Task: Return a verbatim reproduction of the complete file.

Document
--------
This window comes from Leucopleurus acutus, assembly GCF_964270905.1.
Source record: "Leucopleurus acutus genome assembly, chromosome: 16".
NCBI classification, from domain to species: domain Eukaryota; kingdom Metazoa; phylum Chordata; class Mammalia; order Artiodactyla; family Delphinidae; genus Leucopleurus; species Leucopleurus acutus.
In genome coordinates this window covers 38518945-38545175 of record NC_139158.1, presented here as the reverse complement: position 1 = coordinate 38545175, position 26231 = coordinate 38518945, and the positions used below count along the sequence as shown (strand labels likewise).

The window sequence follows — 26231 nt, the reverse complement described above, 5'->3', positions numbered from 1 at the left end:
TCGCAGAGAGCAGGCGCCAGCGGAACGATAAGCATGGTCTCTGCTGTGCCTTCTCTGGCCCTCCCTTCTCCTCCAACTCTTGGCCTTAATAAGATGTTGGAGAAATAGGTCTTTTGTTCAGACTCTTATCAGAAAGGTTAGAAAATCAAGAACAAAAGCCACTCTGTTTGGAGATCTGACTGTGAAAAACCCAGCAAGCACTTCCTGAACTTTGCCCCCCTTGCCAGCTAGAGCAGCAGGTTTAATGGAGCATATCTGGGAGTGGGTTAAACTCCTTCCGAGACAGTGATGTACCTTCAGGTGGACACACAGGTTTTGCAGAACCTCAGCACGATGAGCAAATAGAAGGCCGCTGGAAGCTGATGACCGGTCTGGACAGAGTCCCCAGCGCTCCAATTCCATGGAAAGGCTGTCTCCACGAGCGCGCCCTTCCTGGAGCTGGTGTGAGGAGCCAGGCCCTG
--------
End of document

This window comes from Leucopleurus acutus, assembly GCF_964270905.1.
Source record: "Leucopleurus acutus genome assembly, chromosome: 16".
NCBI classification, from domain to species: domain Eukaryota; kingdom Metazoa; phylum Chordata; class Mammalia; order Artiodactyla; family Delphinidae; genus Leucopleurus; species Leucopleurus acutus.
In genome coordinates this window covers 38518945-38545175 of record NC_139158.1, presented here as the reverse complement: position 1 = coordinate 38545175, position 26231 = coordinate 38518945, and the positions used below count along the sequence as shown (strand labels likewise).

The window sequence follows — 26231 nt, the reverse complement described above, 5'->3', positions numbered from 1 at the left end:
TCGCAGAGAGCAGGCGCCAGCGGAACGATAAGCATGGTCTCTGCTGTGCCTTCTCTGGCCCTCCCTTCTCCTCCAACTCTTGGCCTTAATAAGATGTTGGAGAAATAGGTCTTTTGTTCAGACTCTTATCAGAAAGGTTAGAAAATCAAGAACAAAAGCCACTCTGTTTGGAGATCTGACTGTGAAAAACCCAGCAAGCACTTCCTGAACTTTGCCCCCCTTGCCAGCTAGAGCAGCAGGTTTAATGGAGCATATCTGGGAGTGGGTTAAACTCCTTCCGAGACAGTGATGTACCTTCAGGTGGACACACAGGTTTTGCAGAACCTCAGCACGATGAGCAAATAGAAGGCCGCTGGAAGCTGATGACCGGTCTGGACAGAGTCCCCAGCGCTCCAATTCCATGGAAAGGCTGTCTCCACGAGCGCGCCCTTCCTGGAGCTGGTGTGAGGAGCCAGGCCCTG